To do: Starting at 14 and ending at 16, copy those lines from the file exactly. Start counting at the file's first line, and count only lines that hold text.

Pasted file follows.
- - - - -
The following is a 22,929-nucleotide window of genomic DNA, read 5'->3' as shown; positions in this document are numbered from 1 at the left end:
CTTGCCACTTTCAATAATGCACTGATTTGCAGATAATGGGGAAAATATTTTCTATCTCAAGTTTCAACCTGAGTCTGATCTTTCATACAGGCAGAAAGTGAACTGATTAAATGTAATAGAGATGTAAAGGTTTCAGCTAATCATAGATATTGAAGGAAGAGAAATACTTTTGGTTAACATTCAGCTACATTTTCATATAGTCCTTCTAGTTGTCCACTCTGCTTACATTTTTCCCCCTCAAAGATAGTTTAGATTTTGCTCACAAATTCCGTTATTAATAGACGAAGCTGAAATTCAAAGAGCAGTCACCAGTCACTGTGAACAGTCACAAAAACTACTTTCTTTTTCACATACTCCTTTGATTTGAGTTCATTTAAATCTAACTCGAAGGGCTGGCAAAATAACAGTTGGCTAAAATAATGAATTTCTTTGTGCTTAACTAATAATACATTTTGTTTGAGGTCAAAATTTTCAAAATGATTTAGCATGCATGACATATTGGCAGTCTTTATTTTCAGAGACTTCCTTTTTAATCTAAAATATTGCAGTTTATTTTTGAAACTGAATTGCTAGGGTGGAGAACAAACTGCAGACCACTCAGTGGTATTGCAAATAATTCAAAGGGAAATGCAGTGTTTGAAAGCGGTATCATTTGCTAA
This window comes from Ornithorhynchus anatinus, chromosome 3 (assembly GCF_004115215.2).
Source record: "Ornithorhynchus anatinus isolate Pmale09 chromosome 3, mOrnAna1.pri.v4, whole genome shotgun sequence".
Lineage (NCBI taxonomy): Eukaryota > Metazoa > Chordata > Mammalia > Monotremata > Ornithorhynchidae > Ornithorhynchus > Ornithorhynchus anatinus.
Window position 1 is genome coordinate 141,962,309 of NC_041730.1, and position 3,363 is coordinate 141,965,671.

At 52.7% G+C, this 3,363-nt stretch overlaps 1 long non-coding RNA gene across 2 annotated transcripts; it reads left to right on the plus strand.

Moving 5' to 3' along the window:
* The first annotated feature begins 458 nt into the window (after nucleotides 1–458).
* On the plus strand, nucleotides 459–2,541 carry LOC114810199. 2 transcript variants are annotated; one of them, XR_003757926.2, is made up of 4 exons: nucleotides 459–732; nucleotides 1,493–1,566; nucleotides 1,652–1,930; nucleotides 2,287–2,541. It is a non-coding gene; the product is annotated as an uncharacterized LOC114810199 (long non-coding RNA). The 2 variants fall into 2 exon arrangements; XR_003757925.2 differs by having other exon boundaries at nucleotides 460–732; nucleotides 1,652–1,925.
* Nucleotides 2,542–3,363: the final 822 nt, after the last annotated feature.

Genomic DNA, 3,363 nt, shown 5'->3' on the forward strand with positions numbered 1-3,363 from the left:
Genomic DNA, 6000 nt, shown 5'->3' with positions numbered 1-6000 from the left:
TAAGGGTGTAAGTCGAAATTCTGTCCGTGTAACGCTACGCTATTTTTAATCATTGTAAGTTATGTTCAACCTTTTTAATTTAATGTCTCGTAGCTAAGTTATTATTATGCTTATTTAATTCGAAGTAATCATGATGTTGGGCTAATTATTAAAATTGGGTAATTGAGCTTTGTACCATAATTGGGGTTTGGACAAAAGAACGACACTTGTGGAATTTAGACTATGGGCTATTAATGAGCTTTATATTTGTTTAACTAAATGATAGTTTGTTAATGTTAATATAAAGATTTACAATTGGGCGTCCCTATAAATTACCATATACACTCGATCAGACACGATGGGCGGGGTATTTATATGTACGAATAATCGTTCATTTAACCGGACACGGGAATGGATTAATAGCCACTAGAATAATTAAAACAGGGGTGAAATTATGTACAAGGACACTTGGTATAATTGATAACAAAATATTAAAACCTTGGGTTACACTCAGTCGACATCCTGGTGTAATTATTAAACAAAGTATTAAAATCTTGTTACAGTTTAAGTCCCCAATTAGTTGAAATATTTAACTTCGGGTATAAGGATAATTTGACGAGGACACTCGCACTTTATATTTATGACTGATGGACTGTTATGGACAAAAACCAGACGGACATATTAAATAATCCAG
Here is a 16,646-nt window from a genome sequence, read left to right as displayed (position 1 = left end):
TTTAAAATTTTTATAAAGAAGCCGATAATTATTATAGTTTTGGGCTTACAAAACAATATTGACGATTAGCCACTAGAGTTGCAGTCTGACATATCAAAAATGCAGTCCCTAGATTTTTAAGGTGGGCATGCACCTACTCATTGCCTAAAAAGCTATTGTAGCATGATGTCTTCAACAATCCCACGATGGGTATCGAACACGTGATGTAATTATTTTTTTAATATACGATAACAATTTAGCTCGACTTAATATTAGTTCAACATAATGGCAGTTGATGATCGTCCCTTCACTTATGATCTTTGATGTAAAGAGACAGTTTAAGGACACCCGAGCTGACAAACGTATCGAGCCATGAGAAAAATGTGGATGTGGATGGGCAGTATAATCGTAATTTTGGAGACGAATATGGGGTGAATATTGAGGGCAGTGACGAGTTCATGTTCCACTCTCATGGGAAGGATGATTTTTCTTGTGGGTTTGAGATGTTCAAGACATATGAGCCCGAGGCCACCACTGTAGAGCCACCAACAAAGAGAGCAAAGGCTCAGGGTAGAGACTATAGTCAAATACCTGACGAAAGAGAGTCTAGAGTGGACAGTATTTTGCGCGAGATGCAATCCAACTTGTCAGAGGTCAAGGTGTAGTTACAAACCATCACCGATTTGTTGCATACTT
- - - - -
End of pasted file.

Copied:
TAAGGGTGTAAGTCGAAATTCTGTCCGTGTAACGCTACGCTATTTTTAATCATTGTAAGTTATGTTCAACCTTTTTAATTTAATGTCTCGTAGCTAAGTTATTATTATGCTTATTTAATTCGAAGTAATCATGATGTTGGGCTAATTATTAAAATTGGGTAATTGAGCTTTGTACCATAATTGGGGTTTGGACAAAAGAACGACACTTGTGGAATTTAGACTATGGGCTATTAATGAGCTTTATATTTGTTTAACTAAATGATAGTTTGTTAATGTTAATATAAAGATTTACAATTGGGCGTCCCTATAAATTACCATATACACTCGATCAGACACGATGGGCGGGGTATTTATATGTACGAATAATCGTTCATTTAACCGGACACGGGAATGGATTAATAGCCACTAGAATAATTAAAACAGGGGTGAAATTATGTACAAGGACACTTGGTATAATTGATAACAAAATATTAAAACCTTGGGTTACACTCAGTCGACATCCTGGTGTAATTATTAAACAAAGTATTAAAATCTTGTTACAGTTTAAGTCCCCAATTAGTTGAAATATTTAACTTCGGGTATAAGGATAATTTGACGAGGACACTCGCACTTTATATTTATGACTGATGGACTGTTATGGACAAAAACCAGACGGACATATTAAATAATCCAG
Here is a 16,646-nt window from a genome sequence, read left to right as displayed (position 1 = left end):
TTTAAAATTTTTATAAAGAAGCCGATAATTATTATAGTTTTGGGCTTACAAAACAATATTGACGATTAGCCACTAGAGTTGCAGTCTGACATATCAAAAATGCAGTCCCTAGATTTTTAAGGTGGGCATGCACCTACTCATTGCCTAAAAAGCTATTGTAGCATGATGTCTTCAACAATCCCACGATGGGTATCGAACACGTGATGTAATTATTTTTTTAATATACGATAACAATTTAGCTCGACTTAATATTAGTTCAACATAATGGCAGTTGATGATCGTCCCTTCACTTATGATCTTTGATGTAAAGAGACAGTTTAAGGACACCCGAGCTGACAAACGTATCGAGCCATGAGAAAAATGTGGATGTGGATGGGCAGTATAATCGTAATTTTGGAGACGAATATGGGGTGAATATTGAGGGCAGTGACGAGTTCATGTTCCACTCTCATGGGAAGGATGATTTTTCTTGTGGGTTTGAGATGTTCAAGACATATGAGCCCGAGGCCACCACTGTAGAGCCACCAACAAAGAGAGCAAAGGCTCAGGGTAGAGACTATAGTCAAATACCTGACGAAAGAGAGTCTAGAGTGGACAGTATTTTGCGCGAGATGCAATCCAACTTGTCAGAGGTCAAGGTGTAGTTACAAACCATCACCGATTTGTTGCATACTT